Tell us about yourself and how many books you have written.
I grew up in Ireland and the only regret I have about my childhood was we didn’t have many books . At ten I was reading my neighbors Mills and Boon’s for want of some. I always wanted to write and started my first book at 12, but I realized pretty rapidly that I had not much to write about. From there, I started talking about traveling and never stopped. I left after college and came back after five years and started writing.
I wrote four books before moving to the States and doing a Masters in Creative Writing and two more books after that as well as a short story collection. But these were not meant to be published. They were stepping stones to ‘Debris’.
Between novels, I love to write short stories. They make you look at the world around you while the novel submerses you in your own world. My linked short story collection also set in Ireland is forthcoming with Fomite Press.
What is the name of your latest book and what inspired it?
Debris, and it is hard to say what inspired me towards it, as it was years in the making. I don’t mean the actually writing of the novel, but acquiring all the tools to make the novel what it is. Debris started off as a re-write of an earlier manuscript. Andre was always there, and there was always the accident and his move to his aunt’s house. But the earlier version he started using drugs. Erin was his girlfriend in England and played a small role. When I decided Andre should meet her in the estate, Debris became a different story completely. The great part was all the characters had already been put in place for ‘Debris’ so it felt as if I was moving towards it without realizing.
Do you have any unusual writing habits?
No, not really. With three daughters, a husband, and a dog, I write any change I get. I do like early mornings whenever I get up.
What authors, or books have influenced you?
That is such a hard question and I wish I had made a list of all the books I’d read. Still there are some books that come to mind straight away. Margaret Atwood and especially Alias Grace when my opinions and perception of a certain character was thrown on its head. “Maps of Lost Lovers’ by Nadeem Aslam, I had to buy for everyone I knew. I loved the world he created and I was stunned by his beautiful writing and imagery. I remember thinking that I wanted to write like that. Of course, Michael Ondaatje, for the brilliant way he lets a story unfold, particularly ‘The Cat’s Table.”
During my masters, I fell in love with Latin American Writers, I’d always enjoyed Gabriel Marcia Marques but this added with Rosario Ferres, Borges, and Cortazar, it was impossible that the Latin American writers and magical realism would not to have an influence on me. In ‘Debris’ the influence, I believe is clear
What are you working on now?
I have just finished a second short story collection that I will put in the drawer for a while before revising. and I am revising my novel ‘Patient 55’ . Patient 55 is set in Ireland amid the controversy of the drug Metropone (M), a drug that erases bad memories. In order for the drug to work, the memories need to be written down and the patients need to undergo months of psychological assessment. I won’t say anything more for now.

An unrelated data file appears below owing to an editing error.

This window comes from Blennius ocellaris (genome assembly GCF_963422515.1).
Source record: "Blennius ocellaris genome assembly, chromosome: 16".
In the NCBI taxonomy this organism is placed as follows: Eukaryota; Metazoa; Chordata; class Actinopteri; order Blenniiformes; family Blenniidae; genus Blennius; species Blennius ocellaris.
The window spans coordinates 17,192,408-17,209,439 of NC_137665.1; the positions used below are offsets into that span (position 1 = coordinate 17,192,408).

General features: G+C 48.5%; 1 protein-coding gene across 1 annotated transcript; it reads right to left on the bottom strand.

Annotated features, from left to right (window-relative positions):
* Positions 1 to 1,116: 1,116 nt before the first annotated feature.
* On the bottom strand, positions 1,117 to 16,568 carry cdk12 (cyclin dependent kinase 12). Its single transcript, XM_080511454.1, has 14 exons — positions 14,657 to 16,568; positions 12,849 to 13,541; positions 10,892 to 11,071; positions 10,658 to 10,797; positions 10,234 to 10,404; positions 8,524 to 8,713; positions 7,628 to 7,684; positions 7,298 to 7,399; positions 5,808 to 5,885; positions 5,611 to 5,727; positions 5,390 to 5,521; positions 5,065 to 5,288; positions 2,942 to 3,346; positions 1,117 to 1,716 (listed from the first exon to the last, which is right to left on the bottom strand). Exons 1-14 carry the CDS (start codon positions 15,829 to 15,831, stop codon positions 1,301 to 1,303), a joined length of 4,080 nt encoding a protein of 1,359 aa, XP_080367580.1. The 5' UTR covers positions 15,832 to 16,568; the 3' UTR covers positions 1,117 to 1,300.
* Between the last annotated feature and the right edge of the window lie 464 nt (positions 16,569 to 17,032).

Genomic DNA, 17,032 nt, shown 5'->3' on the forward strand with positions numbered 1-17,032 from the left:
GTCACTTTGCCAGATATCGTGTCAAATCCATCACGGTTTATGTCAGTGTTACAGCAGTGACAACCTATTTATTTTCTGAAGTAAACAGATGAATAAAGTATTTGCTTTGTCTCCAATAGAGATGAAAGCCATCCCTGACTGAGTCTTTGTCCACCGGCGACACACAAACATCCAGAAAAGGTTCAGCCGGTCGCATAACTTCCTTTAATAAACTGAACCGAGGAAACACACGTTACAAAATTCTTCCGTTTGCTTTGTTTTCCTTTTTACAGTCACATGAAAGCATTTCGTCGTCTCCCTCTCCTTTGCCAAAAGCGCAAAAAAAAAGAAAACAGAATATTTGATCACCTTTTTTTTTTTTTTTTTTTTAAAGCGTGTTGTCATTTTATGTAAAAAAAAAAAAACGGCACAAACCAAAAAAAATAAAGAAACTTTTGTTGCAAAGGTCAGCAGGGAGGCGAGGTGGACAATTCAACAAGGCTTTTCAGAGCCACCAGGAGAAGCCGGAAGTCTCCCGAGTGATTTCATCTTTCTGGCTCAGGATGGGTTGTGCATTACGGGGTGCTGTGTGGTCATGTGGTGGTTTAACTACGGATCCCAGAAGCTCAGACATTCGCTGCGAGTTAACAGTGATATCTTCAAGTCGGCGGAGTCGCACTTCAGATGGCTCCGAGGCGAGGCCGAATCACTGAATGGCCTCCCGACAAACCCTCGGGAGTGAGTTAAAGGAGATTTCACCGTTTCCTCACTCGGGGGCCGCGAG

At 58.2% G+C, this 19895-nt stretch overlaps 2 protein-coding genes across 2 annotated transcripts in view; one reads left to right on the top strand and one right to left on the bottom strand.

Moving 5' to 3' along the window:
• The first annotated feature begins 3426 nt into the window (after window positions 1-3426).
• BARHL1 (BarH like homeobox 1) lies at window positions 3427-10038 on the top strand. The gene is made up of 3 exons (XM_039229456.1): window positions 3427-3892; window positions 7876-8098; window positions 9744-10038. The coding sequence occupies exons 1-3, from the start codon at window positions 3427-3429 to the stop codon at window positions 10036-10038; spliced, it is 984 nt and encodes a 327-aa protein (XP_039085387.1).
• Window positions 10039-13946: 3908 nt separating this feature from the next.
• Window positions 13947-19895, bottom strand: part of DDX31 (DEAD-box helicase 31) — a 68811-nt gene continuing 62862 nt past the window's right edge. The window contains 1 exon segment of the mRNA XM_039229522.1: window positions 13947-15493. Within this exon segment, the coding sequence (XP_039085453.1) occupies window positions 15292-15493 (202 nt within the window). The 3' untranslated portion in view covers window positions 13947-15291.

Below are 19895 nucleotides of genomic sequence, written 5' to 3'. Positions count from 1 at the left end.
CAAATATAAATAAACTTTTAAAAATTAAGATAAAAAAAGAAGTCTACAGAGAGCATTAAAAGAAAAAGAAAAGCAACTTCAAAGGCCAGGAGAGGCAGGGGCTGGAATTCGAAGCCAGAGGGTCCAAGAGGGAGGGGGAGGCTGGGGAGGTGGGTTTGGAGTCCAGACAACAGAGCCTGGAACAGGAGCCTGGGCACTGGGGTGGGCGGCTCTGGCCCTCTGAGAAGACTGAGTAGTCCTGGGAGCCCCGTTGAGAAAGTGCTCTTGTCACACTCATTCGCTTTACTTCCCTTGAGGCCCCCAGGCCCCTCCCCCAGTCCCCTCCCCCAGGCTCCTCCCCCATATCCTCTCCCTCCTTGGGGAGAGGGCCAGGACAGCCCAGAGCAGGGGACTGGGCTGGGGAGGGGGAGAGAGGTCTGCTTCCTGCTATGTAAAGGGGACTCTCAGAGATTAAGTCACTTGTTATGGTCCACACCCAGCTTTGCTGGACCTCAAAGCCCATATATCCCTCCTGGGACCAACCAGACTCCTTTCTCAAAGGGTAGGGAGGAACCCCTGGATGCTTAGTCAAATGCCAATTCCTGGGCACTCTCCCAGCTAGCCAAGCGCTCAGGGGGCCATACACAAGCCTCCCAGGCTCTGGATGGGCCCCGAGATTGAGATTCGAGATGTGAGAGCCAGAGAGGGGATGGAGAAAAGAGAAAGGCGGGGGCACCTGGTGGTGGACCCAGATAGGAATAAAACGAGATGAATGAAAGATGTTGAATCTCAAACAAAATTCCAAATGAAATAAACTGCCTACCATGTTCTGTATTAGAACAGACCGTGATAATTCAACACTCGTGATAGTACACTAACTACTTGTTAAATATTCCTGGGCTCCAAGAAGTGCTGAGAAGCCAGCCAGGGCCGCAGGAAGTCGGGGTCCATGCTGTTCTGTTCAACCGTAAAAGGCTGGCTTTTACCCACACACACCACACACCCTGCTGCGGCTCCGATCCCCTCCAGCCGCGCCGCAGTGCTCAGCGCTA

What is your best method or website when it comes to promoting your books?
I think reviews are great. Debris has been getting great reviews on Amazon and Goodreads which is brilliant. I also have an author face book page and have ‘Debris’ on Goodreads. but I don’t think I have a best method yet. I’m pretty new to the game of promoting books and have no idea about twitter or Instagram, so it can be daunting.
Do you have any advice for new authors?
Just keep writing any chance you get. Don’t say that you have no time, make time, and read as much as you can. It is so important to accept feedback and criticism. I know it can be hard as a new writer, I didn’t like it at first, but now I thoroughly trust my readers. Feedback is not criticism, its clearing the way to make you become a better writer.
Don’t let the set-backs get you down either. Dust it off and move on, and eventually they will come less and less. And try to stay true to what you want to write.
What is the best advice you have ever heard?
Oh that is a hard one. But it was my friend who advised me to do a Masters, I didn’t think I would be able to having come from Ireland, but she insisted I needed to learn from others and be with other writers. At the time it was exactly what I needed. In terms of writing, Be Patient, and nothing is every done on the first draft.
What are you reading now?
Lily King, Euphoria
What’s next for you as a writer?
What can there be , only to continue writing and honing the craft. I’ve the screenplay done for Debris, and I would like to do more of those. I have so many stories that I’d written before Debris that I will re-visit and re-write.
If you were going to be stranded on a desert island and allowed to take 3 or 4 books with you what books would you bring?
The collected works of Flannery O’Connor and William Trevor.
George RR Martin, the Game of thrones series. He is brilliant.
Author Websites and Profiles
Lorna Brown Amazon Profile
Lorna Brown’s Social Media Links